Granville Scholarship Recipient is ‘Freed’ Up to Learn

G ranville, N.Y., native Sydney Dunham doesn’t know what to expect when she arrives at SUNY Plattsburgh as a freshman next fall.

But she does know that her Paula and Michael Freed Scholarship will help her focus on her studies in psychology without having to worry so much about funding them.

“Having money put toward my education is the best investment I could make,” Dunham. “I hope to make it through college with as few loans as possible, and I believe this scholarship will help me with that.”

The Paula and Michael Freed Scholarship awards a total of $10,000 annually to Granville Central Junior/Senior High School graduates who are attending SUNY Plattsburgh. To qualify for the award, students must demonstrate financial need and academic merit.

Dunham says she chose the psychology program at Plattsburgh because it offers so much variation within the discipline, and that will allow her to follow her interests.

Meanwhile, she said, “I believe studying psychology will influence the way I interact with friends and classmates because it will give me an original view and understanding of the world and the people in it.”

Dunham also appreciates that SUNY Plattsburgh isn’t too far from home.

For Michael and Paula Freed, the two Granville natives who graduated from the college in 1979 and 1980 respectively, their reason for setting up a scholarship was also close to home.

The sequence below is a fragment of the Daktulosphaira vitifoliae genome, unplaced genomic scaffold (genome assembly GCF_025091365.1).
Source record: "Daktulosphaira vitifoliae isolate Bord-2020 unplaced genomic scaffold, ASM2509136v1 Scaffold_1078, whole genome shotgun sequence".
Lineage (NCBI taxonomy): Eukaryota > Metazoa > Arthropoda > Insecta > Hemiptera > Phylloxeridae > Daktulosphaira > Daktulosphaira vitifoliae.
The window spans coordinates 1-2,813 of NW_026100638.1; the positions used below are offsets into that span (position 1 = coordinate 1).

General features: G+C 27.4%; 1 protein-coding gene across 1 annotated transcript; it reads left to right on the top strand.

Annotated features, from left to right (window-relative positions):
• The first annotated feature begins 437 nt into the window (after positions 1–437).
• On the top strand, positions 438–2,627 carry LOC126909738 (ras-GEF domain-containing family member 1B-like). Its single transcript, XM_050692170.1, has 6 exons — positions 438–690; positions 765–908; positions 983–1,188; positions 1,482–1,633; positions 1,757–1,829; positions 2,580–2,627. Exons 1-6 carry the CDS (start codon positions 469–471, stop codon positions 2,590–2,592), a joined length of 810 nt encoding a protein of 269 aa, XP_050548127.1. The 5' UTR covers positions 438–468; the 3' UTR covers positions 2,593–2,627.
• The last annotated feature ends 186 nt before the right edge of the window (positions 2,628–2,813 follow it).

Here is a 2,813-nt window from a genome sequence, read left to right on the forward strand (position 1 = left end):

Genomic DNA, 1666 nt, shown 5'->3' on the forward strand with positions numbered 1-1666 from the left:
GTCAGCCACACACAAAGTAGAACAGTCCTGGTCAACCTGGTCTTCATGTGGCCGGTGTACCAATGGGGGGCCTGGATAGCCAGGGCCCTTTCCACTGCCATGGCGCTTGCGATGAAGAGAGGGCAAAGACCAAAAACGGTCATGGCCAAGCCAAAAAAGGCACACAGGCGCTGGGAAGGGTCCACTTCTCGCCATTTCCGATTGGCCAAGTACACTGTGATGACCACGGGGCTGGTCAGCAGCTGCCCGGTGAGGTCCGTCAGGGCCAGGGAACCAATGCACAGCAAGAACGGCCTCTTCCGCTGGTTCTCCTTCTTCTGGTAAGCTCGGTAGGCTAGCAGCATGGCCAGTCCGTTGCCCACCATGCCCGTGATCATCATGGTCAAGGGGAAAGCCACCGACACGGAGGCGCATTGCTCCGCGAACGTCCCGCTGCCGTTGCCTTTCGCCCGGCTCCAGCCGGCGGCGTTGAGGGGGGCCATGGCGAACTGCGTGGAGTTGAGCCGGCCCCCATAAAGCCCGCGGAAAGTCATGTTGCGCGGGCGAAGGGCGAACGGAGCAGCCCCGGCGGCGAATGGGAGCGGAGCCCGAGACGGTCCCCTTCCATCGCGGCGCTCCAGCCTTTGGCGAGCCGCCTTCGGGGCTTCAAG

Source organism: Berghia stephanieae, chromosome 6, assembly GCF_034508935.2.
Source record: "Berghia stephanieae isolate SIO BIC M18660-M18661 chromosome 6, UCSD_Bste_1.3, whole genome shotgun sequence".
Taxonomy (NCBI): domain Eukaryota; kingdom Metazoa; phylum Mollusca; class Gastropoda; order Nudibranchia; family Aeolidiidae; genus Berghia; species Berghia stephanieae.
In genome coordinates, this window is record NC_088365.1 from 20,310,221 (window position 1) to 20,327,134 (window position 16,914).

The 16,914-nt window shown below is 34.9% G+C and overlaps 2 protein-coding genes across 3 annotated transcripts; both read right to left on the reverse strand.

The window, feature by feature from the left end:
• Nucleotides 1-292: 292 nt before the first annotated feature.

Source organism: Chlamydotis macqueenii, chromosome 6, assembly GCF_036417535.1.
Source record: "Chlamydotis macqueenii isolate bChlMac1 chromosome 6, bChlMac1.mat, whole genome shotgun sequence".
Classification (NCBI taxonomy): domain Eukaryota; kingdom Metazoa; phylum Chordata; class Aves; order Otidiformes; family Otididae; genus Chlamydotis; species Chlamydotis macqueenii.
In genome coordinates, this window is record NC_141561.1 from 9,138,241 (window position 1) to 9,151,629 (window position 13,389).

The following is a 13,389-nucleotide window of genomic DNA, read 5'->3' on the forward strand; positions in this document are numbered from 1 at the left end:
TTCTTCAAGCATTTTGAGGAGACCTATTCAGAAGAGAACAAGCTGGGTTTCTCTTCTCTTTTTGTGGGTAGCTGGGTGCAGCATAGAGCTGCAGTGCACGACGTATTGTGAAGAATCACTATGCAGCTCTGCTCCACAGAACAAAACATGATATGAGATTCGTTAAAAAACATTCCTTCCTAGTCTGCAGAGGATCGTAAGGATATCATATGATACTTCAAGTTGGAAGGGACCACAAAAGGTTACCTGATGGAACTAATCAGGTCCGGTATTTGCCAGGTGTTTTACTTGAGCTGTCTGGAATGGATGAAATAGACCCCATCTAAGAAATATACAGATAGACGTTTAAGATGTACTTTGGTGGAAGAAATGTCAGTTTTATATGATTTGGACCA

“Given the economy, we just felt that this was the best way we could continue to reinvest in our hometown and, at the same time, help to make education affordable at a school that we believe in,” said Michael, now president and CEO of Spectrum Priority Health.

SUNY Plattsburgh students Tyler Guest, Krystle Morey, Anna Rogoza and Bria Terrio, all of Granville, will also continue to benefit from the Freed Scholarship next year. Last year’s freshman recipients of the scholarship, sisters and education majors Jennifer and Stephanie Boutin of Middle Granville, say the scholarships are a big financial help to their family.

As for Dunham, she is grateful that the SUNY Plattsburgh alumni would keep the small town in mind when designating a scholarship to support her and other local SUNY Plattsburgh students.

“I admire that the Freed family is so connected to where they came from and willing to give back to our little home town,” she adds. “I hope someday I can follow in their footsteps and show my support for home as well.”

 

 

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